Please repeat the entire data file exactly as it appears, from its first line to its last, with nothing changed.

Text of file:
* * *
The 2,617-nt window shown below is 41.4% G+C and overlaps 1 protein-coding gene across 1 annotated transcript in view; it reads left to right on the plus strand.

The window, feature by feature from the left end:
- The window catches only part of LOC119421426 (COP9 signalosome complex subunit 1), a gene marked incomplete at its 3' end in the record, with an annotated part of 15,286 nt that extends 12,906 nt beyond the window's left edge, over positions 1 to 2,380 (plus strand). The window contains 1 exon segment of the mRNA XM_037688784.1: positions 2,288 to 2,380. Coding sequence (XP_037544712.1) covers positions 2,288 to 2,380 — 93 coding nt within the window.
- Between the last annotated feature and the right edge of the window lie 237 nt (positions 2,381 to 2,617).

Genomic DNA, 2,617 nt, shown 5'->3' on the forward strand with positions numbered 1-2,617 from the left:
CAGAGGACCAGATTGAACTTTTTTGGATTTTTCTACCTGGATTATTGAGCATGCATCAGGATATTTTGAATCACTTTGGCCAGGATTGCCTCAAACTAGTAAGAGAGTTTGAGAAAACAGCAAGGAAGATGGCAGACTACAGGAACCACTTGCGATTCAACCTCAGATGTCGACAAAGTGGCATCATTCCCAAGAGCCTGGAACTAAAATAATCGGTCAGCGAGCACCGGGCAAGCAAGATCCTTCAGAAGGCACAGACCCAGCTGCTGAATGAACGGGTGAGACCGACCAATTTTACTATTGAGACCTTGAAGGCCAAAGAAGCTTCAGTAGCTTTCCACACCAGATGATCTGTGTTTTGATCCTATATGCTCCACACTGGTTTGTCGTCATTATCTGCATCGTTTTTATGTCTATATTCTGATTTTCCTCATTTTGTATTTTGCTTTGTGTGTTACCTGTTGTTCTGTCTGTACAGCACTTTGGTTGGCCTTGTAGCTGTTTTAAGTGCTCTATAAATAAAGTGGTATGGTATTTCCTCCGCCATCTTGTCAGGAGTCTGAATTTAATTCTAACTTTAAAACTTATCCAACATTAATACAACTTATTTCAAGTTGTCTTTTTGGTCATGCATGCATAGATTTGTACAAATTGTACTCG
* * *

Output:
The 2,617-nt window shown below is 41.4% G+C and overlaps 1 protein-coding gene across 1 annotated transcript in view; it reads left to right on the plus strand.

The window, feature by feature from the left end:
- The window catches only part of LOC119421426 (COP9 signalosome complex subunit 1), a gene marked incomplete at its 3' end in the record, with an annotated part of 15,286 nt that extends 12,906 nt beyond the window's left edge, over positions 1 to 2,380 (plus strand). The window contains 1 exon segment of the mRNA XM_037688784.1: positions 2,288 to 2,380. Coding sequence (XP_037544712.1) covers positions 2,288 to 2,380 — 93 coding nt within the window.
- Between the last annotated feature and the right edge of the window lie 237 nt (positions 2,381 to 2,617).

Genomic DNA, 2,617 nt, shown 5'->3' on the forward strand with positions numbered 1-2,617 from the left:
CAGAGGACCAGATTGAACTTTTTTGGATTTTTCTACCTGGATTATTGAGCATGCATCAGGATATTTTGAATCACTTTGGCCAGGATTGCCTCAAACTAGTAAGAGAGTTTGAGAAAACAGCAAGGAAGATGGCAGACTACAGGAACCACTTGCGATTCAACCTCAGATGTCGACAAAGTGGCATCATTCCCAAGAGCCTGGAACTAAAATAATCGGTCAGCGAGCACCGGGCAAGCAAGATCCTTCAGAAGGCACAGACCCAGCTGCTGAATGAACGGGTGAGACCGACCAATTTTACTATTGAGACCTTGAAGGCCAAAGAAGCTTCAGTAGCTTTCCACACCAGATGATCTGTGTTTTGATCCTATATGCTCCACACTGGTTTGTCGTCATTATCTGCATCGTTTTTATGTCTATATTCTGATTTTCCTCATTTTGTATTTTGCTTTGTGTGTTACCTGTTGTTCTGTCTGTACAGCACTTTGGTTGGCCTTGTAGCTGTTTTAAGTGCTCTATAAATAAAGTGGTATGGTATTTCCTCCGCCATCTTGTCAGGAGTCTGAATTTAATTCTAACTTTAAAACTTATCCAACATTAATACAACTTATTTCAAGTTGTCTTTTTGGTCATGCATGCATAGATTTGTACAAATTGTACTCG